Okay, Chicken Littles; Admit You Were Wrong
By Ken Magill
Man, do I hate saying: “I told you so.”
Actually, who am I kidding? I absolutely love saying: “I told you so.”
I love saying “I told you so” so much that there is a major political issue on which me and most of my family and friends disagree—which I won’t detail here—about which I have said I will manage my diabetes just well enough so I live long enough to say: “I friggin’ told you so.”
I could be falling over into a diabetic coma with my kidneys rolling out the bottoms of my pant legs, but if I can manage to get the words “I told you so” past my lips, I’ll slip away a happy man.
On March 30 last year, executives at marketing services provider Epsilon discovered that someone had gained unauthorized access to some of their clients’ data.
As a result of the unauthorized access, Epsilon’s clients began sending their customers emails informing them of the breach.
Clients affected included dozens of household-name brands from Walgreens to Disney. As the warnings piled up, the Internet’s tech press went bananas.
One headline went so far as to compare the incident to Japan’s Fukushima nuclear meltdown.
A tech writer emailed me to ask if I thought another well-known breached email service provider would still be around in a year.
The Twittersphere went predictably crazy.
The Coalition Against Unsolicited Commercial Email even went so far as to imply consumers should sue Epsilon—all over a bunch of stolen email addresses.
In all the hysteria and silliness that was written following the Epsilon breach, one level-headed assessment stood out—a blog post by Steve Atkins on Word to the Wise headlined: “Epsilon—Keep Calm and Carry On.”
So what happened as a result of the breach? Apparently not much.
Epsilon’s parent, Alliance Data Systems, addressed the breach in its annual report published in February: “On March 30, 2011, an incident was detected where a subset of Epsilon clients’ customer data was exposed by an unauthorized entry into Epsilon’s email system. The information obtained was limited to email addresses and/or customer names only. Client marketing campaigns were restarted and Epsilon’s email volumes have not been, and are not expected to be, significantly impacted. While Epsilon has historically adhered to industry best practices with respect to the security and procedures surrounding access to its email system, Epsilon continues to evaluate and implement enhanced security measures and procedures as the threats inherent in the cyber landscape evolve. We have also not incurred, and do not expect we will incur, any significant costs arising from the incident.”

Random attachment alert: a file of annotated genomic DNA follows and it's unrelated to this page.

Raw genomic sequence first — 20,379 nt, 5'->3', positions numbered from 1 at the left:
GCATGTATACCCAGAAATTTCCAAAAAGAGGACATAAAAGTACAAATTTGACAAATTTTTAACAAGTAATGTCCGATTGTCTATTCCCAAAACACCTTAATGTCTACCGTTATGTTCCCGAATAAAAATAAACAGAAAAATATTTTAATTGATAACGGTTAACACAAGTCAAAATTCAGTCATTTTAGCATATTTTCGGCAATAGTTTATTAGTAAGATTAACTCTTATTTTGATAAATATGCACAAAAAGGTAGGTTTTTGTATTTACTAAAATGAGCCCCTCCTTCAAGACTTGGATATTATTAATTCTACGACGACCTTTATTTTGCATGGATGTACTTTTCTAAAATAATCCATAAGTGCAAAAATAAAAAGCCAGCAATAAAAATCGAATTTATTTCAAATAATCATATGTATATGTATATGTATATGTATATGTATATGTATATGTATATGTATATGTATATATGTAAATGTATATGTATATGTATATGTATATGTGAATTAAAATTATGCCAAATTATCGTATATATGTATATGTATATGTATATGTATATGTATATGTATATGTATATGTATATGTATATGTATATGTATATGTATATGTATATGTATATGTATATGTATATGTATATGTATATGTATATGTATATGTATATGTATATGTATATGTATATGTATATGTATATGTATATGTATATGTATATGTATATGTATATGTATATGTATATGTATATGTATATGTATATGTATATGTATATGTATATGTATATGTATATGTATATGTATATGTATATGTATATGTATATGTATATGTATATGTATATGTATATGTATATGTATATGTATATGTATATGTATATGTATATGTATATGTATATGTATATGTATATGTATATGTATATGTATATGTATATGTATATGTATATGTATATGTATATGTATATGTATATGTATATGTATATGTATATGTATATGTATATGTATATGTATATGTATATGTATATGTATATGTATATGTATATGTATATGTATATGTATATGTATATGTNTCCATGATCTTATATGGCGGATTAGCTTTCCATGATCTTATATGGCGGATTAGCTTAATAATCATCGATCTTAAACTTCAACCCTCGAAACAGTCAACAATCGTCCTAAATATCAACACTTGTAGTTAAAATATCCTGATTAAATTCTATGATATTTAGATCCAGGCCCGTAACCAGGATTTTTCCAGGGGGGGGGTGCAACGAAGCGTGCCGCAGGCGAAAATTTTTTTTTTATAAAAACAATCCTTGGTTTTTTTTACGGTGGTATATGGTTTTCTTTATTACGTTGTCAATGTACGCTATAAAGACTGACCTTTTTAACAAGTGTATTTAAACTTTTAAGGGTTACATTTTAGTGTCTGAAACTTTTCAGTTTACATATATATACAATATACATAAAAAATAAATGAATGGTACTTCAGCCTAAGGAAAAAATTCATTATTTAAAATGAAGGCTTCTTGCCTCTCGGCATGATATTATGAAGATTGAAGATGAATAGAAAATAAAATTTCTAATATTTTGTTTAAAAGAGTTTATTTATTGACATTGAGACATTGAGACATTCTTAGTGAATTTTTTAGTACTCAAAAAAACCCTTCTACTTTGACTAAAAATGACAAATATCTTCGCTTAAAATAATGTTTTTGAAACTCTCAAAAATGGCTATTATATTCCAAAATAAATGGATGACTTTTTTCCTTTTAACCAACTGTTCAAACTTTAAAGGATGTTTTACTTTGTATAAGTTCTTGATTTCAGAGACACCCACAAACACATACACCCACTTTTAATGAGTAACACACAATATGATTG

On April 19, Alliance Data Systems reported Epsilon’s revenue for the first quarter of 2012 increased $72.2 million, or 46 percent, to $227.9 million.
“Excluding the Aspen Marketing Services (Aspen) acquisition completed May 31, 2011, revenue growth was approximately 5 percent compared to the first quarter of 2011,” the report said.
So while Epsilon in and of itself isn’t experiencing double-digit growth, it is far from imploding as some last year believed would happen.
And what of the spear-phishing attacks some predicted would occur as a result of the breach? It’s difficult to believe they happened in any significant volume and went unreported.
While I didn’t make any predictions on what might result from Epsilon’s breach—I don’t make predictions as a rule—I rightfully labeled others’ reactions, particularly CAUCE’s, as unhinged.
As it’s been over a year, I think it’s safe to say now: “I told you so.”